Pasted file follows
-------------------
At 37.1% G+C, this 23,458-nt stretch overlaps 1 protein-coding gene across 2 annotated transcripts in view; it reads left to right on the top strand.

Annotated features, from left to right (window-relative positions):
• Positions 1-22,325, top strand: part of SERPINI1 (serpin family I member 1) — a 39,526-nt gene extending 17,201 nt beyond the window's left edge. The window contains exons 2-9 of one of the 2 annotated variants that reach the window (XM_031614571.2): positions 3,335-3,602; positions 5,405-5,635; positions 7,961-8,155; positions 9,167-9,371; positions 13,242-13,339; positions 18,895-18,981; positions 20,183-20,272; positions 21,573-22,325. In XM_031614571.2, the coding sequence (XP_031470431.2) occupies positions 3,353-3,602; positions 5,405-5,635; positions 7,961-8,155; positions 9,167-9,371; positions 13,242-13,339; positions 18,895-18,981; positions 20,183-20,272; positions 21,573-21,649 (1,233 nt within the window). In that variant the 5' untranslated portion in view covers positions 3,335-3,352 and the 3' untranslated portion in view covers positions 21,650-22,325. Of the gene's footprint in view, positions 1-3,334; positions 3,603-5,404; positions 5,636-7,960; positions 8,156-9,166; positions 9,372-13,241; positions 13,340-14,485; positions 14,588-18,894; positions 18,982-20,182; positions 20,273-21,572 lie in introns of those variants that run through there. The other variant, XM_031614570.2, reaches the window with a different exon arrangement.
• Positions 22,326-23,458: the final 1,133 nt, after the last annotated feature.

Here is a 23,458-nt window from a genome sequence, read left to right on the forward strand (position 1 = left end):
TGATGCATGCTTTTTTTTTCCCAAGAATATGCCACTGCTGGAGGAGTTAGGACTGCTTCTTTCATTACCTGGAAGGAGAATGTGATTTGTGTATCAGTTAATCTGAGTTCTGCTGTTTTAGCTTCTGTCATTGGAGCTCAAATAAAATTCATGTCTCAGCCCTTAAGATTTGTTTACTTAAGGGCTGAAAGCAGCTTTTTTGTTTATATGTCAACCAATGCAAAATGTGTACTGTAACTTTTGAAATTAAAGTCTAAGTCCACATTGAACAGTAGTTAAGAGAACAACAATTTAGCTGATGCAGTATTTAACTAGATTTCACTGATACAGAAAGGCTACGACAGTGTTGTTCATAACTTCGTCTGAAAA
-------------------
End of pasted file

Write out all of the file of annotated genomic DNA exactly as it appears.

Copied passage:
At 37.1% G+C, this 23,458-nt stretch overlaps 1 protein-coding gene across 2 annotated transcripts in view; it reads left to right on the top strand.

Annotated features, from left to right (window-relative positions):
• Positions 1-22,325, top strand: part of SERPINI1 (serpin family I member 1) — a 39,526-nt gene extending 17,201 nt beyond the window's left edge. The window contains exons 2-9 of one of the 2 annotated variants that reach the window (XM_031614571.2): positions 3,335-3,602; positions 5,405-5,635; positions 7,961-8,155; positions 9,167-9,371; positions 13,242-13,339; positions 18,895-18,981; positions 20,183-20,272; positions 21,573-22,325. In XM_031614571.2, the coding sequence (XP_031470431.2) occupies positions 3,353-3,602; positions 5,405-5,635; positions 7,961-8,155; positions 9,167-9,371; positions 13,242-13,339; positions 18,895-18,981; positions 20,183-20,272; positions 21,573-21,649 (1,233 nt within the window). In that variant the 5' untranslated portion in view covers positions 3,335-3,352 and the 3' untranslated portion in view covers positions 21,650-22,325. Of the gene's footprint in view, positions 1-3,334; positions 3,603-5,404; positions 5,636-7,960; positions 8,156-9,166; positions 9,372-13,241; positions 13,340-14,485; positions 14,588-18,894; positions 18,982-20,182; positions 20,273-21,572 lie in introns of those variants that run through there. The other variant, XM_031614570.2, reaches the window with a different exon arrangement.
• Positions 22,326-23,458: the final 1,133 nt, after the last annotated feature.

Here is a 23,458-nt window from a genome sequence, read left to right on the forward strand (position 1 = left end):
TGATGCATGCTTTTTTTTTCCCAAGAATATGCCACTGCTGGAGGAGTTAGGACTGCTTCTTTCATTACCTGGAAGGAGAATGTGATTTGTGTATCAGTTAATCTGAGTTCTGCTGTTTTAGCTTCTGTCATTGGAGCTCAAATAAAATTCATGTCTCAGCCCTTAAGATTTGTTTACTTAAGGGCTGAAAGCAGCTTTTTTGTTTATATGTCAACCAATGCAAAATGTGTACTGTAACTTTTGAAATTAAAGTCTAAGTCCACATTGAACAGTAGTTAAGAGAACAACAATTTAGCTGATGCAGTATTTAACTAGATTTCACTGATACAGAAAGGCTACGACAGTGTTGTTCATAACTTCGTCTGAAAA